0Hiro vs Scottish Winter

By Jack Robinson

After more than his fair share of faffing with his sandwiches, jackets, gloves and ice axes, the fourth member of our party, the driver, finally came outside and put his bag in the car. We set off towards Cairngorm car park for a long, intense day of climbing in Scotland’s finest.

It wasn’t to be; Scotland’s finest on this occasion was 90mph winds with 120mph recorded at the top station. With the road up to the car park shut, we dumped the car and decided to walk up. Whilst it was crushingly obvious climbing was not on the cards today, we figured hauling all our gear up the mountain would be a suitably entertaining alternative.

It was pretty blustery but it wasn’t until we rounded a corner out of the shelter being offered by the side of the mountain, that a huge wall of air smacked us in the teeth. I’d heard that it’s pretty hard to walk in that sort of wind but I wasn’t quite prepared for quite how ‘exciting’ it would be.

Bearing in mind that at this point all we were trying to do was walk up the road, the four of us are being thrown around quite uncontrollably. Then there’s a stronger gust, I’m now looking up at Matt stumbling around try to regain his footing, something that had escaped me and resulted in my watching the hilarity from the concrete.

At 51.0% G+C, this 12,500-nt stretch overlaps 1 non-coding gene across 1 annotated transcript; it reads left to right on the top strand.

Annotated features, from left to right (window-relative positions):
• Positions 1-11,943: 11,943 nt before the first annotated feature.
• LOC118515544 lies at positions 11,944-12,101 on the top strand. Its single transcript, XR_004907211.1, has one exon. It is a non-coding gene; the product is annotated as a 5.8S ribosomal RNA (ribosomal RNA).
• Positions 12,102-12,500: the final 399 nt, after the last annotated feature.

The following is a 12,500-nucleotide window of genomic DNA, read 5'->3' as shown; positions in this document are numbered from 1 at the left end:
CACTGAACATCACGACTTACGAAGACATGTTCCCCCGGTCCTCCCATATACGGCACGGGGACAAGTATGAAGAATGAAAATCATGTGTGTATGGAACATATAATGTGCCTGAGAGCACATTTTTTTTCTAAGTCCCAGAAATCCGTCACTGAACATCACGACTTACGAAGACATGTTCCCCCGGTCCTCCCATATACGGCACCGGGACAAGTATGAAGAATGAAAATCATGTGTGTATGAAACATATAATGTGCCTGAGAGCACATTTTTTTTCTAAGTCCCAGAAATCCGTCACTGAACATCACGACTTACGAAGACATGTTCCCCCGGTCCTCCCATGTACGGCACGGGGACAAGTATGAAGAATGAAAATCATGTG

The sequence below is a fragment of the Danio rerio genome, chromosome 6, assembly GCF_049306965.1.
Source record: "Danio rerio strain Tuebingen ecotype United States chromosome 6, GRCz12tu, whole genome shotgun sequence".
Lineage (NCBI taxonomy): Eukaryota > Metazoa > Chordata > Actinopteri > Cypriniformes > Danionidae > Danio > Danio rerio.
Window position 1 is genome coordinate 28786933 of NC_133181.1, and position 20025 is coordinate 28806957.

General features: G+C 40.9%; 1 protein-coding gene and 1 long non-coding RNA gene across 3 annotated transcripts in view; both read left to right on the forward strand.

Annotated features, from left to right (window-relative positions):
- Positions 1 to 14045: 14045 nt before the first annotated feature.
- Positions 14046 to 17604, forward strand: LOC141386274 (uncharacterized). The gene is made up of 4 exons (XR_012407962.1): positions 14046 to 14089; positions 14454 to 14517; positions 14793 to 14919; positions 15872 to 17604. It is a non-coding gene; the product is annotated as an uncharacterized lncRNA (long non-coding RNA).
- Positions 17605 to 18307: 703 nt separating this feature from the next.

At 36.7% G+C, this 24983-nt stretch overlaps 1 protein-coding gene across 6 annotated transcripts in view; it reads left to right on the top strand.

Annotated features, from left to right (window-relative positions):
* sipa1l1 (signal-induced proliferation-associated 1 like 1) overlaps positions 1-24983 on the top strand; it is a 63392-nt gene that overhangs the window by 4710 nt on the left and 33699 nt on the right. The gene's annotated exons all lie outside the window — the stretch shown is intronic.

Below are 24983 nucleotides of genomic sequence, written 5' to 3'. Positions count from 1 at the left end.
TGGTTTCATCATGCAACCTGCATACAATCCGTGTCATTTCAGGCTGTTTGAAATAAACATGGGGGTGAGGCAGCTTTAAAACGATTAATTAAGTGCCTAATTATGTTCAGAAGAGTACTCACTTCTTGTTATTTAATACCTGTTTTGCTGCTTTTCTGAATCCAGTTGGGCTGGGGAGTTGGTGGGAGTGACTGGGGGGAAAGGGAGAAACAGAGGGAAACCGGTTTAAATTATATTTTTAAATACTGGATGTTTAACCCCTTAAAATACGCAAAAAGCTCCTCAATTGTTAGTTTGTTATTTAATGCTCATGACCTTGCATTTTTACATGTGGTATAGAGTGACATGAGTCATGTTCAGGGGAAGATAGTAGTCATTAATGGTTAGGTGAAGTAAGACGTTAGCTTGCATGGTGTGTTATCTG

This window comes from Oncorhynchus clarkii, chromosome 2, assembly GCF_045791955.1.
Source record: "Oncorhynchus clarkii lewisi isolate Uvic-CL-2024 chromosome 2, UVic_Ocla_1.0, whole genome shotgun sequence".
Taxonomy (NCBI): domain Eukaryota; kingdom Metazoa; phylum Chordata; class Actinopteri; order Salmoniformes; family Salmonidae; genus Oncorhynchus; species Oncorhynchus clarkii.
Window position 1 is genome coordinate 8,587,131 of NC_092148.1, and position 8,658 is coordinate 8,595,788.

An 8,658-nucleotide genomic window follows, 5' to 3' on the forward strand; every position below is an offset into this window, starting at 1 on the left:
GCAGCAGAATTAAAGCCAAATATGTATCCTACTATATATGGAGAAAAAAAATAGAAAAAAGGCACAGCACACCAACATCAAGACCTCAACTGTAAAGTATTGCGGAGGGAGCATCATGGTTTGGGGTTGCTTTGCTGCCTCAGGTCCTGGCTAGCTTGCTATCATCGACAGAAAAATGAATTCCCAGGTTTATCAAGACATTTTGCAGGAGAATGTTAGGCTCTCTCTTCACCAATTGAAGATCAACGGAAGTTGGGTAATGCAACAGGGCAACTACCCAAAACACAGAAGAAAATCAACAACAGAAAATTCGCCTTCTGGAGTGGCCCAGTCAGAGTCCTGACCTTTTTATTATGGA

As we got pretty close to the car park it became apparent that this was as far as we were going; the air currents were now starting to throw rocks in our direction; all things considered we thought a wobbly descent involving a woolly hat chase and several stumbles followed by a coffee and a cake was preferable to an old fashioned stoning; we turned around. Hopefully the following day would be better.

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<p><span>It was, or seemed to be at least as we woke up and headed back up to the car park; in the car this time. After navigating through and around the labyrinth of queues made up of skiers we found ourselves in Coire an t'Sneachda, but it could well have been the Alps, perfect snow covering, blue skies and the sun just appearing from behind the crags. The wind was all but gone.</span></p>

<p><span>The Coire was getting busier by the minute so we decided to start plodding up towards the crag on the left, we moved under a few groups who were edging their ways up a few lines that looked much harder than anything we had come to do... The nerves made an appearance, I hadn’t done this for a year... but the sun beckoned us up.</span></p>

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